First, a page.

HAGUE MUSEUM OF PHOTOGRAPHY, THE NETHERLANDS
Rude. Portraits of State — Exhibition
Photography: Ruud van der Peijl
ARTISTIC DIRECTION HAIR AND MAKEUP
Portraits of the State at the Hague Museum of Photography: formal studio portraits of Dutch celebrities and tv personalities featuring Nicky Boulton-Hooft & Lauren Hooft, Marc Bijl, Suzanne Klemann, Regilio Tuur, Jakob Krabbe, Bas Kosters and many others.
The exhibition is all about watching being wached - glamour and decadence, myth and masks, haven and hell - with a passing node to Oscar Wilde’s novel The Picture of Dorian Gray.
"There is a fatality about all physical and intellectual distinction, the sort of fatality that seems to dog through history the faltering steps of kings. It is better not to be different from one's fellows. The ugly and the stupid have the best of it in this world. They can sit at their ease and gape at the play. If they know nothing of victory, they are at least spared the knowledge of defeat. They live as we all should live, undisturbed, indifferent, and without disquiet. They neither bring ruin upon others, nor ever receive it from alien hands. Your rank and wealth, Harry; my brains, such as they are - my art, whatever it may be worth; Dorian Gray's good looks - we shall all suffer for what the gods have given us, suffer terribly."
The Picture of Dorian Gray, The Complete Works of Oscar Wilde, London 1966, p.19.
Ruud van der Peijl
Rude. Portraits of State
27 August 2005 - 13 November 2005
installation Rude. Portraits of State at the Hague Museum of Photography: formal studio portraits of Dutch celebrities, up-and-coming personalities and people close to the photographer’s heart. The exhibition is all about watching and being watched, glamour and decadence, myth and masks, heaven and hell. With a passing nod to Oscar Wilde’s novel The Picture of Dorian Gray, Ruud van der Peijl reveals the reality behind some of finest illusions of our time. Rude. Portraits of State is a Gesamtkunstwerk: an art work that creates an all-round environment for viewers to experience. Each of the portraits of more or less well-known subjects is of interest in its own right, but also functions as part of an installation. The visitor enters a distinguished residence in which the walls are hung with photographs, as if in a family portrait gallery. The installation is strongly theatrical in feeling, with ostentatious framing, red coconut matting on the floor, mirrored walls and dramatic lighting effects. Van der Peijl’s background as a fashion designer, exhibition designer and stylist is clearly apparent. Van der Peijl breathes new life into the neglected genre of the studio portrait. In line with tradition, the subject is shown in his or her Sunday best and in a suitably flattering pose. The photographer records the – sometimes literal, but more often figurative – public mask in all its details, but in doing so manages to reveal the naked reality behind it. “By thy mask I shall know thee,” to quote Isak Dinesen, the Danish author of Out of Africa. In Ruud van der Peijl’s work, the interplay of myth, mask and pose allows studio portraits to transcend their limitations and become true psychological portraits.These portraits, with their references both to the history of art and photography and to the mass media, will give visitors greater insight into the personalities of fashion potentate Frans Molenaar, up-and-coming fashion designer Bas Kosters, photographer Rineke Dijkstra, painter Ans Markus, boxer Regilio Tuur, actor Roeland Fernhout and many others. En passant, the photographer annihilates the distinction between so-called ‘high’ and ‘low’ culture. Ruud van der Peijl was born in The Hague in 1960. After training as a fashion designer at the Utrecht School of the Arts, he was one of the founders of Gletcher, the first internationally renowned Dutch designer label, in the late ’80s. Through to 1997 he taught fashion and styling at various art schools around the Netherlands while at the same time creating a furore as a stylist for magazines like Squeeze and Blvd. In 1996 his work as a stylist was selected by the Stedelijk Museum Amsterdam for inclusion in its exhibition Scanning. He has also designed two exhibitions for the Central Museum in Utrecht Modehuis Amelisweerd and FFVideoshow. He now works as a photographer, DJ, manager of pop group Auxraus and creative consultant for various fashion labels.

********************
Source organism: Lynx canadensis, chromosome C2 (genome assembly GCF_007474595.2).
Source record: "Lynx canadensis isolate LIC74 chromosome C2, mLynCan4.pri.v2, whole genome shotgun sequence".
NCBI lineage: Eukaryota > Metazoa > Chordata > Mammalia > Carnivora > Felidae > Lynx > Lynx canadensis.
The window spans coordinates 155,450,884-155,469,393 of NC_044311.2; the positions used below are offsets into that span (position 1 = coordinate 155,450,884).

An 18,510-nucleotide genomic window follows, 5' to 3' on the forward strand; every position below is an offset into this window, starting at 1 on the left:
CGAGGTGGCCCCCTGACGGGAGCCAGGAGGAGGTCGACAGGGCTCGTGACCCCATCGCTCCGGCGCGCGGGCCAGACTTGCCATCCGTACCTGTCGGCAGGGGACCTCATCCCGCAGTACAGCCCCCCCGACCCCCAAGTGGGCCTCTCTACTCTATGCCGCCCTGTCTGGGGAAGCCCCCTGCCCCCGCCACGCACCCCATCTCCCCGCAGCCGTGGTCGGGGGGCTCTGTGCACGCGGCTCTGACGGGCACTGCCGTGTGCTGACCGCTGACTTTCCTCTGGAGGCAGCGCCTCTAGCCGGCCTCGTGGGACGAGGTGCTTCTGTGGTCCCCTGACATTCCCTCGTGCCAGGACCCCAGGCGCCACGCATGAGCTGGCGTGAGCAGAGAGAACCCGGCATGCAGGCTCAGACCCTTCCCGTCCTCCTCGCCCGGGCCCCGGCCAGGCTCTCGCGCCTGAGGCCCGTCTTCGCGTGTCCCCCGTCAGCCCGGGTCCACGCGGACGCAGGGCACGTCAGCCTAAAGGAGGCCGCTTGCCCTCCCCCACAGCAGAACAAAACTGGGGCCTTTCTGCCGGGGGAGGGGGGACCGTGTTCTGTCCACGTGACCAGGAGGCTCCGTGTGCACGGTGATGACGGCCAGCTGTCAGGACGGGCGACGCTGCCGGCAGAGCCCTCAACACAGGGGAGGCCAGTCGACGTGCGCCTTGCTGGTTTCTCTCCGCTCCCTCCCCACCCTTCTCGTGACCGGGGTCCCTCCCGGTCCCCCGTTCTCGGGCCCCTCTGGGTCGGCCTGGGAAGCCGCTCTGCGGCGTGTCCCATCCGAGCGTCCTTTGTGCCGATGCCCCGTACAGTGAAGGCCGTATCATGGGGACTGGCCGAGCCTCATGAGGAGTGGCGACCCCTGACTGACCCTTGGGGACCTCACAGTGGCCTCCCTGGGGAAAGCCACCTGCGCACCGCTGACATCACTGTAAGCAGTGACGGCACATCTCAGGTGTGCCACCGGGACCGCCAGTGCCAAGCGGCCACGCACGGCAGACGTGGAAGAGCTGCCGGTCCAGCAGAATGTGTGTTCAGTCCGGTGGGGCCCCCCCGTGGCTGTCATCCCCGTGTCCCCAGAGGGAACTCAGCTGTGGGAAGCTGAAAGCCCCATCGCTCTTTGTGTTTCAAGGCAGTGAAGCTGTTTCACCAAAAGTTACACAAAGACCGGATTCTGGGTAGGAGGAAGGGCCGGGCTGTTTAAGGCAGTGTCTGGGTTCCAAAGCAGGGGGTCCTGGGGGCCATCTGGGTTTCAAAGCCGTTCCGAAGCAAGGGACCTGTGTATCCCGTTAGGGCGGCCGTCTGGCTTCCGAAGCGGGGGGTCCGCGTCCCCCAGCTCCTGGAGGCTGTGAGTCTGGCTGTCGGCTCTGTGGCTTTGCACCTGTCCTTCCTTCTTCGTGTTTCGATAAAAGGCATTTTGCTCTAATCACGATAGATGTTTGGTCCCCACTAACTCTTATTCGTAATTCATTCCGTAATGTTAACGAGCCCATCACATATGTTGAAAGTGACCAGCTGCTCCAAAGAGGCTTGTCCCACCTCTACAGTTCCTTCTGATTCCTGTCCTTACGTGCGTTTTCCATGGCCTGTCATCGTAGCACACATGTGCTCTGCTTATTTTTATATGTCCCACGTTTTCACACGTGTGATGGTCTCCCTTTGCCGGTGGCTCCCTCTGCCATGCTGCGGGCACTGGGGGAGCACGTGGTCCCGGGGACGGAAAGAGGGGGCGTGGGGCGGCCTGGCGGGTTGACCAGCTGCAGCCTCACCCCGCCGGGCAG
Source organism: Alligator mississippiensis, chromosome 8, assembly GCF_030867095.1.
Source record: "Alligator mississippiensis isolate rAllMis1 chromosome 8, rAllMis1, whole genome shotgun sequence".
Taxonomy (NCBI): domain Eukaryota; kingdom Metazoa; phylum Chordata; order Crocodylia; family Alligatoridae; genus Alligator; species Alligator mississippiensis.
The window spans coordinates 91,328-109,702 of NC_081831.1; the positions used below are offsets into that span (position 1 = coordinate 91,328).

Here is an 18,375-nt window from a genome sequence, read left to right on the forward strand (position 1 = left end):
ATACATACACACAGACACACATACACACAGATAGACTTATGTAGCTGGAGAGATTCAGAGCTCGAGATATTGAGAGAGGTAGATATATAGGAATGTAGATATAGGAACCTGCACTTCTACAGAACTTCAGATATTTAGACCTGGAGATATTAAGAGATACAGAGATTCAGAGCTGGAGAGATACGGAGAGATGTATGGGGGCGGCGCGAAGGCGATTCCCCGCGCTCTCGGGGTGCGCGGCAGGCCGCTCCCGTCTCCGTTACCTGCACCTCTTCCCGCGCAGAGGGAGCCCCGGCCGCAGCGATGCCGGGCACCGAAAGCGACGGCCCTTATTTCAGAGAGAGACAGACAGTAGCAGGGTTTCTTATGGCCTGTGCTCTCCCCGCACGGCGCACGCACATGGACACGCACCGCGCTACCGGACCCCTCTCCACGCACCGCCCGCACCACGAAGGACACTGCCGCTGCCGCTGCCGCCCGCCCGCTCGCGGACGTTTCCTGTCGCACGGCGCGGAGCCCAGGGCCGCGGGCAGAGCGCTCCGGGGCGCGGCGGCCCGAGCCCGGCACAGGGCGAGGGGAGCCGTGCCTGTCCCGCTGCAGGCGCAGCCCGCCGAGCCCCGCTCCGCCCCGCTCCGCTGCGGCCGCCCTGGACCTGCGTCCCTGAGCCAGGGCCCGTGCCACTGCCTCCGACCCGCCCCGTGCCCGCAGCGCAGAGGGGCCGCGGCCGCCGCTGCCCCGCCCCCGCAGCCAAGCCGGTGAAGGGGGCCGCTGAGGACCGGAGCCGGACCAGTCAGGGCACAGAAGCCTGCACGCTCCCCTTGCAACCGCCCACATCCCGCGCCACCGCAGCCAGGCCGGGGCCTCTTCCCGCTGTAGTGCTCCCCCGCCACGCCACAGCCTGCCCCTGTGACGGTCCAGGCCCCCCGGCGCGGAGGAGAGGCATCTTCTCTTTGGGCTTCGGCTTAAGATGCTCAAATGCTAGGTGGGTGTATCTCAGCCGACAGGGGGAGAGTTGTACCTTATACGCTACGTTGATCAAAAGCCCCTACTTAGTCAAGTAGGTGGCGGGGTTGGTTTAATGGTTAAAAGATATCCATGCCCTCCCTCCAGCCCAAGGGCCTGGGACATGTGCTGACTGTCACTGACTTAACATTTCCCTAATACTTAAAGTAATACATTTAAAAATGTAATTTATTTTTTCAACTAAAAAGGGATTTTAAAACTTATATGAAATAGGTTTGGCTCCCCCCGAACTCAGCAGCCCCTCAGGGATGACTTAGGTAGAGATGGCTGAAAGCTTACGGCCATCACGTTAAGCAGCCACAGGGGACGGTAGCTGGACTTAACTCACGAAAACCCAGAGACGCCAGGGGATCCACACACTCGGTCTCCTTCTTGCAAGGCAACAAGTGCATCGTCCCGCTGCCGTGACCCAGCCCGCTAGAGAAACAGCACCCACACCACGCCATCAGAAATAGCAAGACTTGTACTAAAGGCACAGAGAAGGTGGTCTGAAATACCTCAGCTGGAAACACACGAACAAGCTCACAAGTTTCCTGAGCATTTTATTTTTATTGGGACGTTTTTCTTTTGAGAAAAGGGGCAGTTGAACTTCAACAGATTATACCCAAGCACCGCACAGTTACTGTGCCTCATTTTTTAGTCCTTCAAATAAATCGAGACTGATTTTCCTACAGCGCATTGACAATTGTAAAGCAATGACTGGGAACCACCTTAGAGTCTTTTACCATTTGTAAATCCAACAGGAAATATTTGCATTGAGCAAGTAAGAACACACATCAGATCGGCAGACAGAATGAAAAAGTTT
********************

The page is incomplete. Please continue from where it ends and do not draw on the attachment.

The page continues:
The exhibition is guest curated by Jhim Lamoree, art critic for newspaper Het Parool and is accompanied by a magazine entitled Rude. Portraits of State, containing photographs by Ruud van der Peijl and a preface by Jhim Lamoree. (Published by Terra, € 22.95.)